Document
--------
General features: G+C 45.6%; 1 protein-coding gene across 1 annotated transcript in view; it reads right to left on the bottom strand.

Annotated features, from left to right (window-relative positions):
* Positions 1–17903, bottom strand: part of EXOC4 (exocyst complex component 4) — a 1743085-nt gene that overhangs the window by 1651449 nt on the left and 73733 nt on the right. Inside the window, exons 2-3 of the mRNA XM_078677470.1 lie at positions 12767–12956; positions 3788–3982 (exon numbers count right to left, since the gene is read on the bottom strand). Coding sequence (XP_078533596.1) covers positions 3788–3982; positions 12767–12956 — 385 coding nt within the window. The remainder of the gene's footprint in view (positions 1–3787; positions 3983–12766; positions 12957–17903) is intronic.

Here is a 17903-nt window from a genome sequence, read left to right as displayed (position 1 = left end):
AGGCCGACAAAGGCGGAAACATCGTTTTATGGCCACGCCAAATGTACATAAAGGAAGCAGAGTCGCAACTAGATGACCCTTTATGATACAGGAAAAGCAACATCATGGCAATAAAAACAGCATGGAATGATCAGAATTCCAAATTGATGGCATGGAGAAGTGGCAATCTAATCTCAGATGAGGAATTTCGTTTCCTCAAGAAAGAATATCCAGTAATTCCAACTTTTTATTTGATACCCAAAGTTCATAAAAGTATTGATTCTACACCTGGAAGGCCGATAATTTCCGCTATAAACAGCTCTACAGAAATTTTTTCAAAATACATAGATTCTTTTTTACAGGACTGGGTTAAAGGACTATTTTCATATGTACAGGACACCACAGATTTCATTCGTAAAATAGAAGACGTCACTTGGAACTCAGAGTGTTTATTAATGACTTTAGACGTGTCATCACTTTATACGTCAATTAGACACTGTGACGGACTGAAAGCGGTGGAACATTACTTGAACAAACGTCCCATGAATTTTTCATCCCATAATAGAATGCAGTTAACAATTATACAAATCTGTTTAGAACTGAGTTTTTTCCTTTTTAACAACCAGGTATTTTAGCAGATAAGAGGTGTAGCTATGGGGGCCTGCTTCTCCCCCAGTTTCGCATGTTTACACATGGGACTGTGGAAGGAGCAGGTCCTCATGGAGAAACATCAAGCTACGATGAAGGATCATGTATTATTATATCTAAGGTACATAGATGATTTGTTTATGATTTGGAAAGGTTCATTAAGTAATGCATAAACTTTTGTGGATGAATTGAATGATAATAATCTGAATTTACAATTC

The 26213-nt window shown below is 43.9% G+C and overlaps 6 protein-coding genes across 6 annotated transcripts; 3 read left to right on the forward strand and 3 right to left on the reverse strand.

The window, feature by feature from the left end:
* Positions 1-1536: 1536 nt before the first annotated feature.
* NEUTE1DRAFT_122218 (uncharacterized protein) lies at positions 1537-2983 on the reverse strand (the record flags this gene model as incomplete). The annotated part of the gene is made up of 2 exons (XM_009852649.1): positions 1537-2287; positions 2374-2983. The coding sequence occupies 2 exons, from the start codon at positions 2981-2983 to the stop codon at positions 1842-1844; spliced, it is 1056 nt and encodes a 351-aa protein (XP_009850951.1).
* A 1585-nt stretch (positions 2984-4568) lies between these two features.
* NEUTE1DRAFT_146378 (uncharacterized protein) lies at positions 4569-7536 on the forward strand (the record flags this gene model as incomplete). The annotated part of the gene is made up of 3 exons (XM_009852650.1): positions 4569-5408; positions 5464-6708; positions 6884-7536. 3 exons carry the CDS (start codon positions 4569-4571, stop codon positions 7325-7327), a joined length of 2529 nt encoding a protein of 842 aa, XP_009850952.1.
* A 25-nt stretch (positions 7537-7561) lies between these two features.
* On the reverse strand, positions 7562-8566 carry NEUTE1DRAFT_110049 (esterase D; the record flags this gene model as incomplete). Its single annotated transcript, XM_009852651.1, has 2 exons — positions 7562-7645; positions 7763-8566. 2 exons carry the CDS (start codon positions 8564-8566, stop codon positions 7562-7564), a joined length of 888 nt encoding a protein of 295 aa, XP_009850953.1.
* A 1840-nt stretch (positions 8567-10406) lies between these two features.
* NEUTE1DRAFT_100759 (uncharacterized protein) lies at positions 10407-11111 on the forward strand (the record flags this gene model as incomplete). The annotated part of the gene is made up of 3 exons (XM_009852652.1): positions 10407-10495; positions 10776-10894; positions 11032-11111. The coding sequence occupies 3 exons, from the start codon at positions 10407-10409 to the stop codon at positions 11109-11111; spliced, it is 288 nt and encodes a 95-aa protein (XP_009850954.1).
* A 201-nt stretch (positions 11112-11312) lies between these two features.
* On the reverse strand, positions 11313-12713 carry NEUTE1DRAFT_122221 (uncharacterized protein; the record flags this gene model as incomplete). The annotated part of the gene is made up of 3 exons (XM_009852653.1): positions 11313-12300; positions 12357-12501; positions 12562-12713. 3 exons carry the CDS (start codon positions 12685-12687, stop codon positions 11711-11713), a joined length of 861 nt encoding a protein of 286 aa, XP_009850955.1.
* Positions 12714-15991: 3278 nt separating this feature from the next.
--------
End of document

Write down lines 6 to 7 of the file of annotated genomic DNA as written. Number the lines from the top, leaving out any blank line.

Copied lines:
The 26213-nt window shown below is 43.9% G+C and overlaps 6 protein-coding genes across 6 annotated transcripts; 3 read left to right on the forward strand and 3 right to left on the reverse strand.

The window, feature by feature from the left end: